Google doesn’t just hire anyone, like certain movies might have to believe. That doesn’t necessarily mean you have to be a certified technical genius either. In fact, if you are something called a “smart creative”, they may very well be looking to hire you.
What is a smart creative? The simplistic name is definition enough to get the point across. A smart creative is someone that combines a technical way of thinking with never-ending ideas and ways to tackle complex issues. These are the people who might not be in the top percentile of their universities or even in positions that allow them to use their interesting perspective or really shine.
If you’ve ever felt like you might not be especially appreciated for your ideas, don’t despair. Here are five signs that you are a smart creative that Google would love to hire:
1. You use analytics to your every advantage
Not many people can take numbers and crunch them at the same time as they paint a solution. Innovative companies absolutely look for the type of people who can take hard facts and data and turn it into results. Smart creatives know data can be invaluable in many aspects and can utilize it. However, as in most aspects of being a smart creative type, they also know the limits of what data alone can produce – they don’t let either side of their brain take full control, in essence. Not only are they comfortable with data in all of its forms, but they know how to use it to the best of their ability to make decisions.
A big aspect of smart creatives’ personalities are that they are very results driven, and results tend to come with numerous heavy decisions to make. Decisions, like problems, almost always have more than one way to handle it. Data is a way to decide with logic and creativity is a way to look at something with a new perspective – a smart creative like you wouldn’t settle on just one of those. Instead, folks like you listen to both sides, use that data and come up with solutions and answers others may very well have never thought of.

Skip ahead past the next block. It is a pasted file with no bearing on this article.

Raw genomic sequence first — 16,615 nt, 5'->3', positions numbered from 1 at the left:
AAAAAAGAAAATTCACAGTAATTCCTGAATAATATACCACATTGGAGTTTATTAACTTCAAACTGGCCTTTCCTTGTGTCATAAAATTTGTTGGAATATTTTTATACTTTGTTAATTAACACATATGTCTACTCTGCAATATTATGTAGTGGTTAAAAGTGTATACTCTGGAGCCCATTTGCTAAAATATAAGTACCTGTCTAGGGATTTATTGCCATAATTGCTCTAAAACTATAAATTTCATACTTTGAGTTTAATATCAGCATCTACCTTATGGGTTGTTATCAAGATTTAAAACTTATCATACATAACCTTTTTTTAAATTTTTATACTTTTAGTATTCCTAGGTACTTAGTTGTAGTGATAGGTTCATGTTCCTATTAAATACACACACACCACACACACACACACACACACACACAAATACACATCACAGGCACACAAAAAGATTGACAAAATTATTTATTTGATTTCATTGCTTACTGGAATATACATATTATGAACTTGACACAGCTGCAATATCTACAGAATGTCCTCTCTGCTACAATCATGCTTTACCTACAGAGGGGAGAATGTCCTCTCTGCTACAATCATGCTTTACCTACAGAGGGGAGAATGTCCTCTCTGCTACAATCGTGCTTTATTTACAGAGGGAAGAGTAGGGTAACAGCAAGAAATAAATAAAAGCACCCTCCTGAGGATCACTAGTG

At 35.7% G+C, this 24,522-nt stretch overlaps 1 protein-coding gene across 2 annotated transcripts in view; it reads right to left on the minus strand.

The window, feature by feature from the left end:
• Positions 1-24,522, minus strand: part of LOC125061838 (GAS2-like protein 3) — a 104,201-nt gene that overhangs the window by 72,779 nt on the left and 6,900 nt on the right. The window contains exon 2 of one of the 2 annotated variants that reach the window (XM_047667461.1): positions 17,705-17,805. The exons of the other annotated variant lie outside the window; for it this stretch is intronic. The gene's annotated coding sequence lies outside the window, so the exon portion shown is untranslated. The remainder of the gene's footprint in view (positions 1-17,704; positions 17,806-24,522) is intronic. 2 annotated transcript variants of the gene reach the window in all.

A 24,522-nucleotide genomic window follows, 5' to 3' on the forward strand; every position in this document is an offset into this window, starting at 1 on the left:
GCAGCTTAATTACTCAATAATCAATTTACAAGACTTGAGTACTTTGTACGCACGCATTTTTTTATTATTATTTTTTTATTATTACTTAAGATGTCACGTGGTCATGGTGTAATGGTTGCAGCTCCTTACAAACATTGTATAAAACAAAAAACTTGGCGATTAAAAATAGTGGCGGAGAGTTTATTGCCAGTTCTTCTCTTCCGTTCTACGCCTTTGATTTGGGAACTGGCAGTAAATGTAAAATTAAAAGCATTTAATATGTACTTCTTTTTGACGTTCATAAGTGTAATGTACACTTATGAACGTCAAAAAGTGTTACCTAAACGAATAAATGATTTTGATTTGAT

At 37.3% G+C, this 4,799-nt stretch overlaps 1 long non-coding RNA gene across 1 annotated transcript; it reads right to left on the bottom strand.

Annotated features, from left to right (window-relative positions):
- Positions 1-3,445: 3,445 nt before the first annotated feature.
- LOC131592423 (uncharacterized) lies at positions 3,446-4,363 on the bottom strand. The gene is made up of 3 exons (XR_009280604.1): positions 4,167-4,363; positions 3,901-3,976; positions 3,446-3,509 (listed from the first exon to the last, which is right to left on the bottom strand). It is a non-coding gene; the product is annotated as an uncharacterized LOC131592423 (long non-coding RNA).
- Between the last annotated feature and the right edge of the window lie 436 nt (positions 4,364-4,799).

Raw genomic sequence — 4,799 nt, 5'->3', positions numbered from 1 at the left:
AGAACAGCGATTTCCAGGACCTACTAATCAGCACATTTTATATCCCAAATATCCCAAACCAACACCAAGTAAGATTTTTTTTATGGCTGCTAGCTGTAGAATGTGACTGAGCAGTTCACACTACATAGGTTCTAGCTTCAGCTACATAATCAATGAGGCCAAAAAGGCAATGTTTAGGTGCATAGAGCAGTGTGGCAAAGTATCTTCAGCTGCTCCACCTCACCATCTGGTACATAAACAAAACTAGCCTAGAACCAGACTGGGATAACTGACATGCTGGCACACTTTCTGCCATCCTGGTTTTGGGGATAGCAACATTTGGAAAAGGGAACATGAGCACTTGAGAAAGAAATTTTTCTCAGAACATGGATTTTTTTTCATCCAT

2. You are hands on
If you want something done right, you have to do it yourself – right? Smart creatives feel that way on a multitude of levels. It’s not so much about control for them, either. Instead, people with your mindset enjoy being hands on. Being savvy with technology, tools and your imagination is second nature, so it is only natural that a project you are involved with becomes your baby, in a way.
You are also not the sort who would likely prefer to wait for someone else to fix things or move them along so you can get things nice and done. It’s not enough to imagine, dream and design the project or concept – smart creatives don’t stop there and leave the grunt work to others. They are the ones who dream the dream and then build it on the merit of their own intelligence, perseverance and hard work. Waiting around just isn’t your style and neither is letting someone else create the concept that your imagination painted.
3. Collaboration is no problem
A lot of people, when they get a good idea or are working on a project, don’t always play as nicely as they could. Ask anyone in college and you’ll hear horror stories involving group projects in which members never did their fair share, pitched in anything, or lifted a finger. While the working world might not see the same level of nonparticipation, there are just as many coworkers out there who will make any group efforts or collaborations either a nightmare or, worse, all about them.
Smart creatives like you don’t pay any mind to those roadblocks, however. You are an open book, ready and willing to share your ideas with everyone, share solutions with your company and share ideas anywhere you think they could be of use – and sometimes even when no one wants to hear them. The point is: for a smart creative like you, the thrill is in the work, in the process of turning an idea into a reality, not in kissing up to the higher-ups or making a good impression. That’s not for you.
4. Your perspective is a new one